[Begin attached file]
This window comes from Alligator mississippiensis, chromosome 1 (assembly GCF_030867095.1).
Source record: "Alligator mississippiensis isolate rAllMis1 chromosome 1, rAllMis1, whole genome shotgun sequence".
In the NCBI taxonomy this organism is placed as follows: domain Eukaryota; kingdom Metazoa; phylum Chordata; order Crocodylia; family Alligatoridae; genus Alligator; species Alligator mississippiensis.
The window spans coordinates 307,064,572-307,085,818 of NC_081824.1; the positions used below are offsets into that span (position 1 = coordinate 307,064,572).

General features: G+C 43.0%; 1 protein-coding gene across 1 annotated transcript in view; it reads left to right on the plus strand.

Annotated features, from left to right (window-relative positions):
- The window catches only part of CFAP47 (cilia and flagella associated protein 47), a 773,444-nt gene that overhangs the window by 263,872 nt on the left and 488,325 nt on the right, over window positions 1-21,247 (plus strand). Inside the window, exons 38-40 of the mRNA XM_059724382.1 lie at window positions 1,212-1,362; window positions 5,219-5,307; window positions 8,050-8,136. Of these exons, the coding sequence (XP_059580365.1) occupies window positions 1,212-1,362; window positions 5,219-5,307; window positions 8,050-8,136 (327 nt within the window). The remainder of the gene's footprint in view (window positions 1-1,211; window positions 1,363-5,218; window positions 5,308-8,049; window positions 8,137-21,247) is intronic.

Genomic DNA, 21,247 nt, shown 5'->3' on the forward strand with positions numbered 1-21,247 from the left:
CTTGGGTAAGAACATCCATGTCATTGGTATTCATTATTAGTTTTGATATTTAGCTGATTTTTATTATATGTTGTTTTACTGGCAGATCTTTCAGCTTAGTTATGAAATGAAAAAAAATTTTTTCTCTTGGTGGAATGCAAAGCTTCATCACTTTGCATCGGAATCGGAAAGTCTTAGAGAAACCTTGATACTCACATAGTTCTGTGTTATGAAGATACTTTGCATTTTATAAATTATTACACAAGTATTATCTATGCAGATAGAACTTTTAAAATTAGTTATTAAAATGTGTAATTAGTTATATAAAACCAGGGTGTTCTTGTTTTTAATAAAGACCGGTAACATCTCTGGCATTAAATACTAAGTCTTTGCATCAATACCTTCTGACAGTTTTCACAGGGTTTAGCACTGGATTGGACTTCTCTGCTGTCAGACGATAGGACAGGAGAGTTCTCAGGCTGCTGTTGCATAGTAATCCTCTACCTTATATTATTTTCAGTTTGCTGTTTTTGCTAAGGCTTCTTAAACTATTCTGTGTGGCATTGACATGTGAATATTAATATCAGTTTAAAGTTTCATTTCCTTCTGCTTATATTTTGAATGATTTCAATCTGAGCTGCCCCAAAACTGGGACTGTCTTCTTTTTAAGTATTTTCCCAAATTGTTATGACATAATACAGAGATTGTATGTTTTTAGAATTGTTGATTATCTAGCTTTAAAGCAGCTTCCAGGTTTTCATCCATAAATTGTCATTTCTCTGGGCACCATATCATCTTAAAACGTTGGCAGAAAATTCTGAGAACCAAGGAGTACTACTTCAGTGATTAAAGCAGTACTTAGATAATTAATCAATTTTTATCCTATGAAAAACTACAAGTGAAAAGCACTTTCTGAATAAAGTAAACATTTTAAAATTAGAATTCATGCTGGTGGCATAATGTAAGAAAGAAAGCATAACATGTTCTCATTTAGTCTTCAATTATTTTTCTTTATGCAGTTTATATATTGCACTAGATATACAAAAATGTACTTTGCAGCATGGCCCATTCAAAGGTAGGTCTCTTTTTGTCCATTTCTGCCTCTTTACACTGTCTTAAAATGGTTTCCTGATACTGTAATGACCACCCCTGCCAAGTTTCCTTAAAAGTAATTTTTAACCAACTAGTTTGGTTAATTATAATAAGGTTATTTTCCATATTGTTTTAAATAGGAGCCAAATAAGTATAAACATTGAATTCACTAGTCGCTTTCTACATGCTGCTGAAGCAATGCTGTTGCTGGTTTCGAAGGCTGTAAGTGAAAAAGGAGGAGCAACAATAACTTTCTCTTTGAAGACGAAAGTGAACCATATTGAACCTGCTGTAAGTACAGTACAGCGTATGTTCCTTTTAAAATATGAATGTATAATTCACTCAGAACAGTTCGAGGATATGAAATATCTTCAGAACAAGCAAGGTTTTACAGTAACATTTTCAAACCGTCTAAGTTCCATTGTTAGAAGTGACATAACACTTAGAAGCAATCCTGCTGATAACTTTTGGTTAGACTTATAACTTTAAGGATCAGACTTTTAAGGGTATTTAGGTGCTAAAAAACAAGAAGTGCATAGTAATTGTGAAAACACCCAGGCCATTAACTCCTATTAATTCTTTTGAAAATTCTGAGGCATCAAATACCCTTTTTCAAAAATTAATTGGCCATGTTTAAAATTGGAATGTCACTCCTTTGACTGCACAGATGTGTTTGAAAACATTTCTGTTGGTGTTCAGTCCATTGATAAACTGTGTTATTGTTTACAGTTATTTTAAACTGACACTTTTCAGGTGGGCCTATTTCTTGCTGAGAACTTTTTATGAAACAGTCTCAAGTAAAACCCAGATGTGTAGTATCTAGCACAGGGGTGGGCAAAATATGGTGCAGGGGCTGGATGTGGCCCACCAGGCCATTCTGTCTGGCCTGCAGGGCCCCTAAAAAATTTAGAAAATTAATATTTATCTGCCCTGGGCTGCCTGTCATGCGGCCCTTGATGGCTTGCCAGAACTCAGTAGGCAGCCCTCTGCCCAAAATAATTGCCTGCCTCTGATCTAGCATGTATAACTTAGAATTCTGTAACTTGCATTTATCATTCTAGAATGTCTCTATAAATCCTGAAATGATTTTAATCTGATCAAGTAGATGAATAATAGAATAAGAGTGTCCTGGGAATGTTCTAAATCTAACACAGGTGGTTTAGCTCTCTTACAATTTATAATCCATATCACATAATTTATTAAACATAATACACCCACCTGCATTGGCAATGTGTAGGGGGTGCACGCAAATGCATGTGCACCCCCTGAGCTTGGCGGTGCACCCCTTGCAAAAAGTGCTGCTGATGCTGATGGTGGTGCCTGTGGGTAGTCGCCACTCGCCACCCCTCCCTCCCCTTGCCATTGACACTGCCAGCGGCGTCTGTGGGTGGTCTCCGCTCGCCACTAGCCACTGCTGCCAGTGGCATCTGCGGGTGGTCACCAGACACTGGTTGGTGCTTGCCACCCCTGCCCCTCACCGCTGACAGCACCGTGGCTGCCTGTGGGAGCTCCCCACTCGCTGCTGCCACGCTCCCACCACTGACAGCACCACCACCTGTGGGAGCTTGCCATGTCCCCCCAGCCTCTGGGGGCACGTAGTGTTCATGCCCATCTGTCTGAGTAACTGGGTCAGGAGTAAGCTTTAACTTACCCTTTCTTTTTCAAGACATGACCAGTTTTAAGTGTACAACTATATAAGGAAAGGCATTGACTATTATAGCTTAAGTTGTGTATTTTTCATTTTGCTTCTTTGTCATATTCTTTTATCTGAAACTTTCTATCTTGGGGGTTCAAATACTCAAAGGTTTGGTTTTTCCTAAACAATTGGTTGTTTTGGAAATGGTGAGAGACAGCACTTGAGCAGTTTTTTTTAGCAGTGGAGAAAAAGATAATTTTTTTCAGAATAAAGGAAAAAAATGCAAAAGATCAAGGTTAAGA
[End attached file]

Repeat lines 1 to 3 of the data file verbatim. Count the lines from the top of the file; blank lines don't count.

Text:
This window comes from Alligator mississippiensis, chromosome 1 (assembly GCF_030867095.1).
Source record: "Alligator mississippiensis isolate rAllMis1 chromosome 1, rAllMis1, whole genome shotgun sequence".
In the NCBI taxonomy this organism is placed as follows: domain Eukaryota; kingdom Metazoa; phylum Chordata; order Crocodylia; family Alligatoridae; genus Alligator; species Alligator mississippiensis.